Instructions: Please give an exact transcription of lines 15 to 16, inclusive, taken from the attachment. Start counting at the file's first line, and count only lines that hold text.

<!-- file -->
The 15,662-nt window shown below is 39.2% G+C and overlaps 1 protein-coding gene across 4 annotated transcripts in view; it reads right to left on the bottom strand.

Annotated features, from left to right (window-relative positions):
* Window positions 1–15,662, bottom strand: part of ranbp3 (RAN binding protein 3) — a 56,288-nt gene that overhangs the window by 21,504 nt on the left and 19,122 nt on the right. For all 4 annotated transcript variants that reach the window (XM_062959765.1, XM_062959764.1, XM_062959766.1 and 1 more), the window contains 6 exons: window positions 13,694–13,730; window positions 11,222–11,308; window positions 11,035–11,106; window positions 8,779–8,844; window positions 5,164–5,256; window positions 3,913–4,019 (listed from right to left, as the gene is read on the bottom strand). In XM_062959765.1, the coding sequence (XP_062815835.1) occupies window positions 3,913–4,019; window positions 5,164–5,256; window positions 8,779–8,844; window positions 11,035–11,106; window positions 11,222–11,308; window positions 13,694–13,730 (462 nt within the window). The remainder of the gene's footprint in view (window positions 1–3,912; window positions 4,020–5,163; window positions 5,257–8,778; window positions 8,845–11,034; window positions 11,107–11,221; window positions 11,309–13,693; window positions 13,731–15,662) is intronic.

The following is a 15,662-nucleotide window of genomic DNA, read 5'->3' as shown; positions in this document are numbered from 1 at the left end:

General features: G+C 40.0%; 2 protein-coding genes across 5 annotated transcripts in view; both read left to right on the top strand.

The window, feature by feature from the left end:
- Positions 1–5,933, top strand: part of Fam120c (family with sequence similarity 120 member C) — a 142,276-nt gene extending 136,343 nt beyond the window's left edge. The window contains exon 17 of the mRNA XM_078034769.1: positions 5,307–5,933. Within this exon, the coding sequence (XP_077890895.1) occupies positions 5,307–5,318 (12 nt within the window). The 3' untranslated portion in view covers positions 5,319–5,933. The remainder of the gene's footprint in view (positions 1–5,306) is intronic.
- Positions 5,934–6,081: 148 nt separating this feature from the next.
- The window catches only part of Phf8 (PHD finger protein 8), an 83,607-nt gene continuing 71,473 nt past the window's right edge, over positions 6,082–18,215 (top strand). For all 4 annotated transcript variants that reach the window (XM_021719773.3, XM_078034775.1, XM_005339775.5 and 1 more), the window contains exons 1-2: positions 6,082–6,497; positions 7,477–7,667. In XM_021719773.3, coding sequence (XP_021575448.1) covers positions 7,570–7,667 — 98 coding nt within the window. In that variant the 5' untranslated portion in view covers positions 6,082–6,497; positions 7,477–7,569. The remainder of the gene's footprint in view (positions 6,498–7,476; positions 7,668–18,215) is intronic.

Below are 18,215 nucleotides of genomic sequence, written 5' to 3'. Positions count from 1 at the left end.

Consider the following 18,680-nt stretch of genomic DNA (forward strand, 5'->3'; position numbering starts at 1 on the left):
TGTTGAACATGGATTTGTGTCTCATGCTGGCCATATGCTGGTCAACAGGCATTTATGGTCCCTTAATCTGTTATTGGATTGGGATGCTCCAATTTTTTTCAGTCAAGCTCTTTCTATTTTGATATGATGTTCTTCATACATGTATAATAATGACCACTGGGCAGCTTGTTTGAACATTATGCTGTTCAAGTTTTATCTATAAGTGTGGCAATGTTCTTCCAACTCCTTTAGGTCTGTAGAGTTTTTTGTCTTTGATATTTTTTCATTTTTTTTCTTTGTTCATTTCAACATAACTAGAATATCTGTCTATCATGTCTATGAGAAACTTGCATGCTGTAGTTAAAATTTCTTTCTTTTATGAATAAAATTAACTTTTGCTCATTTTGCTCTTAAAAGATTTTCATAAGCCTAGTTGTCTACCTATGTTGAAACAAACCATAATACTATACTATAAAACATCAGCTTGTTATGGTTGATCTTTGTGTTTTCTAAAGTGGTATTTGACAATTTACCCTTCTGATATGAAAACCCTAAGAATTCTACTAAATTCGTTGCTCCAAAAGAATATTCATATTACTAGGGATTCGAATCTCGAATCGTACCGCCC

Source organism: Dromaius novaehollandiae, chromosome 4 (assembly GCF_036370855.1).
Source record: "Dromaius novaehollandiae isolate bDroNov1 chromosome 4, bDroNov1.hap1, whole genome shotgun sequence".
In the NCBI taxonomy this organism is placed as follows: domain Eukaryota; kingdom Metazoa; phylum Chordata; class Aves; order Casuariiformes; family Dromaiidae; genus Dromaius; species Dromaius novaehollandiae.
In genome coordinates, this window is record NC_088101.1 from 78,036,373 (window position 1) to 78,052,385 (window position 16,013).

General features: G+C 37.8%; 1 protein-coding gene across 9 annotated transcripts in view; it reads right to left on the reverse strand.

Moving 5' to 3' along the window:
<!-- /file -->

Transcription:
In the NCBI taxonomy this organism is placed as follows: domain Eukaryota; kingdom Metazoa; phylum Chordata; class Aves; order Casuariiformes; family Dromaiidae; genus Dromaius; species Dromaius novaehollandiae.
In genome coordinates, this window is record NC_088101.1 from 78,036,373 (window position 1) to 78,052,385 (window position 16,013).